This information is for people who have unstable angina. It tells you about nitrates, a treatment used for unstable angina. It is based on the best and most up-to-date research.
Do they work?
We don't know. If you take a drug called a nitrate, you should have less chest pain in the first few days after your attack of unstable angina. And the pain may be milder. But there isn't enough research to tell if these medicines can reduce your risk of having a heart attack or of dying.
Still, doctors tend to use nitrates for unstable angina. This is partly because of the way these drugs work on the heart, and partly because doctors know that these medicines help people who have had a heart attack or have stable angina. 
What are they?
Nitrates are drugs that widen blood vessels. This lets more blood flow through them. Doctors call these drugs vasodilators. They work on your arteries and your veins.
If you had a type of chest pain called stable angina before you had your attack of unstable angina, you may already be taking a nitrate drug called glyceryl trinitrate (GTN for short). This same drug is commonly used as a treatment after unstable angina.
If you are in a lot of pain, as is likely with unstable angina, the quickest and best way to get nitrates is through a drip in a vein (also called an intravenous infusion, or IV for short). You will probably have this drip for at least 24 hours.
The two nitrate drugs used for this are glyceryl trinitrate (GTN) and isosorbide dinitrate.
How can they help?
Being on a drip of a nitrate for 48 hours to treat unstable angina will reduce your risk of:
Having short attacks of chest pain (stable angina)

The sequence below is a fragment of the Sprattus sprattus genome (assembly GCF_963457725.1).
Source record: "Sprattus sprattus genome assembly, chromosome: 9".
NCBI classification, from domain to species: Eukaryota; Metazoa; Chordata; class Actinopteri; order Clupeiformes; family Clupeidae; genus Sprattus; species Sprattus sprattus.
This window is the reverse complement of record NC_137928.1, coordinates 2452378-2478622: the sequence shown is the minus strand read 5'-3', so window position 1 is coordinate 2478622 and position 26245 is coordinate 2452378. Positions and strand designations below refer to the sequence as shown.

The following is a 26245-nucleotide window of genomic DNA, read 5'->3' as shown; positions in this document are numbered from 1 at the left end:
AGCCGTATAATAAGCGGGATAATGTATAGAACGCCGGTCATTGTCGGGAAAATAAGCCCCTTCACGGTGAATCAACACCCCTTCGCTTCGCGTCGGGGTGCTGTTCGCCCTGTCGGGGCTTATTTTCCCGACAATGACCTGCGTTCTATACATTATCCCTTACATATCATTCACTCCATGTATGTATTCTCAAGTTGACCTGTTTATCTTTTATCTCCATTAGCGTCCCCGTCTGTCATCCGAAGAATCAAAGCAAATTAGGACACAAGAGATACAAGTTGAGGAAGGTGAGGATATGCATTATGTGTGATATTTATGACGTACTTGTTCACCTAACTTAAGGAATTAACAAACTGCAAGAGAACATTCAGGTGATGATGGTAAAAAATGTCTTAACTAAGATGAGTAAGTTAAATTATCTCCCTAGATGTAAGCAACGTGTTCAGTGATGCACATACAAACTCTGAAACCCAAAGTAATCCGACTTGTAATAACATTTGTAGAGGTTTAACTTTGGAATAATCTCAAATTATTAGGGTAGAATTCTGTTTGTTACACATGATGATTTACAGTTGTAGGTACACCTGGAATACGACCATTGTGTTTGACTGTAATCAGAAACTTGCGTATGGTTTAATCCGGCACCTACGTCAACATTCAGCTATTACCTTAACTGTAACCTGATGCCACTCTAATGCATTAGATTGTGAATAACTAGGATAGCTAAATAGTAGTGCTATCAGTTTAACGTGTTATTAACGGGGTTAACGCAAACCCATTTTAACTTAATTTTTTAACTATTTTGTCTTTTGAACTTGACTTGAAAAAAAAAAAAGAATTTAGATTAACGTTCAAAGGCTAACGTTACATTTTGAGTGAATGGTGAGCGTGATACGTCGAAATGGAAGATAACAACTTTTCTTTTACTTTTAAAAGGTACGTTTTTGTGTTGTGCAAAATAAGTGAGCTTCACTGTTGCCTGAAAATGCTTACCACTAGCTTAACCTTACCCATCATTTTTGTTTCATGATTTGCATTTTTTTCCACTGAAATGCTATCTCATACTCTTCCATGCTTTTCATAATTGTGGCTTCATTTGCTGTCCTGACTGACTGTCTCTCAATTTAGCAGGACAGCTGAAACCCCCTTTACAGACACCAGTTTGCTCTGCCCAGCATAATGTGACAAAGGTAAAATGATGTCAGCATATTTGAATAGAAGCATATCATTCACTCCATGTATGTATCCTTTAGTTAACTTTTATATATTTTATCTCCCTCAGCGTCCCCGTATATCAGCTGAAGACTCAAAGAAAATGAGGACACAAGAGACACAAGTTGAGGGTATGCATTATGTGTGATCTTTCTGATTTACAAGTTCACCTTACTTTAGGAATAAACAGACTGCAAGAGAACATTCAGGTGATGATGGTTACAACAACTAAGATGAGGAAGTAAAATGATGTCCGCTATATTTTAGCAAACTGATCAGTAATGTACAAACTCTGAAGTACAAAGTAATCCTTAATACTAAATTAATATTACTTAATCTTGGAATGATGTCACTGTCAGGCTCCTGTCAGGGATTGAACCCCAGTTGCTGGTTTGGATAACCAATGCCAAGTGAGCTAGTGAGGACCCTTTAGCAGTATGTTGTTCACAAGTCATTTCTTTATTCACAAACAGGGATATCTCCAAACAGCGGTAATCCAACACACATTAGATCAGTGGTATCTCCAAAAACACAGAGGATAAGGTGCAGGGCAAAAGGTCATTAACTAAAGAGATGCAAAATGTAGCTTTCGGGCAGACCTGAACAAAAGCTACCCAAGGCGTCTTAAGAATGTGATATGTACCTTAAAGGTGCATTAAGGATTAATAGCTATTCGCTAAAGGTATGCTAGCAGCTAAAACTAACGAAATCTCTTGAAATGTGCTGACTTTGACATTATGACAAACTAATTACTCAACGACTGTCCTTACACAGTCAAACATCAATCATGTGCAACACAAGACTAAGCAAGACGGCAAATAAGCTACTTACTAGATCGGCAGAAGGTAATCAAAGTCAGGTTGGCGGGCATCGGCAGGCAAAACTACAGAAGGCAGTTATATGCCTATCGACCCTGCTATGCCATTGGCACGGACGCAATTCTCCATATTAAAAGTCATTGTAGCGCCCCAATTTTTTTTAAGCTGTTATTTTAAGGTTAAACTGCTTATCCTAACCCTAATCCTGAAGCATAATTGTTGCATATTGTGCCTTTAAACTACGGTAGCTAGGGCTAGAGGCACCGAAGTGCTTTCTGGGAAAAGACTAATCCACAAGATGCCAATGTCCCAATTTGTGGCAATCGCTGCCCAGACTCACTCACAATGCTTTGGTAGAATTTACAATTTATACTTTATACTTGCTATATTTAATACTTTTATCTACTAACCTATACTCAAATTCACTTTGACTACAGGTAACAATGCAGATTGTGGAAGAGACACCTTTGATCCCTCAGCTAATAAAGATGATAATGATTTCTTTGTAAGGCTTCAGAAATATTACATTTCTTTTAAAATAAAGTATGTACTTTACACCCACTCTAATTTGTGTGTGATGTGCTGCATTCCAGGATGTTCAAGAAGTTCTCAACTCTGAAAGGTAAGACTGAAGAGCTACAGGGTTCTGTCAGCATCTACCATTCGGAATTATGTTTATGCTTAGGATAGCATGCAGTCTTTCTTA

Having a new longer attack of chest pain (unstable angina)  
Having to take nitrate tablets for your chest pain. 
How do they work?
Nitrates widen your blood vessels by relaxing the muscles in their walls. They relieve chest pain because they widen the coronary artery that is blocked. And this lets more blood pass through it. More blood means more oxygen for your heart, and that means less pain.
Nitrates don't have any effect on the clot that's causing your unstable angina. But they do stop your coronary arteries tightening around the blockage and making it worse.
Can they be harmful?
Like all drugs, nitrates have side effects. But they are usually mild. Doctors think that nitrates are pretty harmless because researchers have not found any serious side effects during studies.
These are some of the side effects they can cause.
Headaches: Nitrates widen the blood vessels in your brain. This can cause a throbbing headache that starts soon after treatment.
Dizziness and fainting: If you get up too quickly after being on a nitrate drip, you may feel dizzy or even faint. Normally, your leg veins tighten as you stand up to stop blood pooling in your legs. Nitrates can stop this happening. So your blood pressure drops and you feel faint.
Reddening or flushing of your skin: Nitrates widen the small blood vessels in your skin. This can make it turn red and feel warm, like when you blush.
Most nitrates act for a short time. That means the side effects wear off quickly. But if you have side effects while you're on a nitrate drip, they may last until the drip is stopped.